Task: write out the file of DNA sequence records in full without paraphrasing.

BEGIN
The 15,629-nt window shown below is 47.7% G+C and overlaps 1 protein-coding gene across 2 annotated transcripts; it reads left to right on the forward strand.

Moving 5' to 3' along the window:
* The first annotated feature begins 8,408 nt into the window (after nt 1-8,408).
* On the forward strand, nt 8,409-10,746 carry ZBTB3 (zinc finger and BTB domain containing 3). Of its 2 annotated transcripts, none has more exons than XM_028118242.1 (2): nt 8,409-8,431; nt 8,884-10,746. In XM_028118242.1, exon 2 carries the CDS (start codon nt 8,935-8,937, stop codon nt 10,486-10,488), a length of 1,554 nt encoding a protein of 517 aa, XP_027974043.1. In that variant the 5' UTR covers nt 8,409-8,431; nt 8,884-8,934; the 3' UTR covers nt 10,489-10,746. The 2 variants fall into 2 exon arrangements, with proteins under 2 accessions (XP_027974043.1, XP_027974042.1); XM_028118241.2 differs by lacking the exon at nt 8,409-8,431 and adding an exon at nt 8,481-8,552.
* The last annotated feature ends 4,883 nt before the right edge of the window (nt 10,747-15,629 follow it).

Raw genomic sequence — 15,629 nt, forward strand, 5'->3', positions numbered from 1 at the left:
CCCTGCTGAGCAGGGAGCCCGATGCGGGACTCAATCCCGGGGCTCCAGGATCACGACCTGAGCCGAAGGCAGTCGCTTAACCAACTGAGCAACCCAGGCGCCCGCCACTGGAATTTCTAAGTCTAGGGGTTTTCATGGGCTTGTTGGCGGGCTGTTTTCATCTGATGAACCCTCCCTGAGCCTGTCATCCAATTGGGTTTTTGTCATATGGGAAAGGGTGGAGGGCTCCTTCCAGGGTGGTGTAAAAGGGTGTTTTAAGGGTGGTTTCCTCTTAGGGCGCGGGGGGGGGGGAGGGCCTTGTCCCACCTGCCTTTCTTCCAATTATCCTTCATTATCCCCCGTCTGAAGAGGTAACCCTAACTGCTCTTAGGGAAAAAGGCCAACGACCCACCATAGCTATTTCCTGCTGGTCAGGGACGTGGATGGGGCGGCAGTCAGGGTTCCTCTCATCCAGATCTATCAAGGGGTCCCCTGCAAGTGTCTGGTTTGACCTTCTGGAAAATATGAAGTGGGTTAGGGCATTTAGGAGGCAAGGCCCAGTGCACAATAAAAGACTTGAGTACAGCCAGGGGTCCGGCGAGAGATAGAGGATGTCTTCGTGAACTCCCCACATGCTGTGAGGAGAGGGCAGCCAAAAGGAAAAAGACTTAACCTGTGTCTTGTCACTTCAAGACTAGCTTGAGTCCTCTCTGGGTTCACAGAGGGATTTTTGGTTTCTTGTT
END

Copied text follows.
The 15,629-nt window shown below is 47.7% G+C and overlaps 1 protein-coding gene across 2 annotated transcripts; it reads left to right on the forward strand.

Moving 5' to 3' along the window:
* The first annotated feature begins 8,408 nt into the window (after nt 1-8,408).
* On the forward strand, nt 8,409-10,746 carry ZBTB3 (zinc finger and BTB domain containing 3). Of its 2 annotated transcripts, none has more exons than XM_028118242.1 (2): nt 8,409-8,431; nt 8,884-10,746. In XM_028118242.1, exon 2 carries the CDS (start codon nt 8,935-8,937, stop codon nt 10,486-10,488), a length of 1,554 nt encoding a protein of 517 aa, XP_027974043.1. In that variant the 5' UTR covers nt 8,409-8,431; nt 8,884-8,934; the 3' UTR covers nt 10,489-10,746. The 2 variants fall into 2 exon arrangements, with proteins under 2 accessions (XP_027974043.1, XP_027974042.1); XM_028118241.2 differs by lacking the exon at nt 8,409-8,431 and adding an exon at nt 8,481-8,552.
* The last annotated feature ends 4,883 nt before the right edge of the window (nt 10,747-15,629 follow it).

Raw genomic sequence — 15,629 nt, forward strand, 5'->3', positions numbered from 1 at the left:
CCCTGCTGAGCAGGGAGCCCGATGCGGGACTCAATCCCGGGGCTCCAGGATCACGACCTGAGCCGAAGGCAGTCGCTTAACCAACTGAGCAACCCAGGCGCCCGCCACTGGAATTTCTAAGTCTAGGGGTTTTCATGGGCTTGTTGGCGGGCTGTTTTCATCTGATGAACCCTCCCTGAGCCTGTCATCCAATTGGGTTTTTGTCATATGGGAAAGGGTGGAGGGCTCCTTCCAGGGTGGTGTAAAAGGGTGTTTTAAGGGTGGTTTCCTCTTAGGGCGCGGGGGGGGGGGAGGGCCTTGTCCCACCTGCCTTTCTTCCAATTATCCTTCATTATCCCCCGTCTGAAGAGGTAACCCTAACTGCTCTTAGGGAAAAAGGCCAACGACCCACCATAGCTATTTCCTGCTGGTCAGGGACGTGGATGGGGCGGCAGTCAGGGTTCCTCTCATCCAGATCTATCAAGGGGTCCCCTGCAAGTGTCTGGTTTGACCTTCTGGAAAATATGAAGTGGGTTAGGGCATTTAGGAGGCAAGGCCCAGTGCACAATAAAAGACTTGAGTACAGCCAGGGGTCCGGCGAGAGATAGAGGATGTCTTCGTGAACTCCCCACATGCTGTGAGGAGAGGGCAGCCAAAAGGAAAAAGACTTAACCTGTGTCTTGTCACTTCAAGACTAGCTTGAGTCCTCTCTGGGTTCACAGAGGGATTTTTGGTTTCTTGTT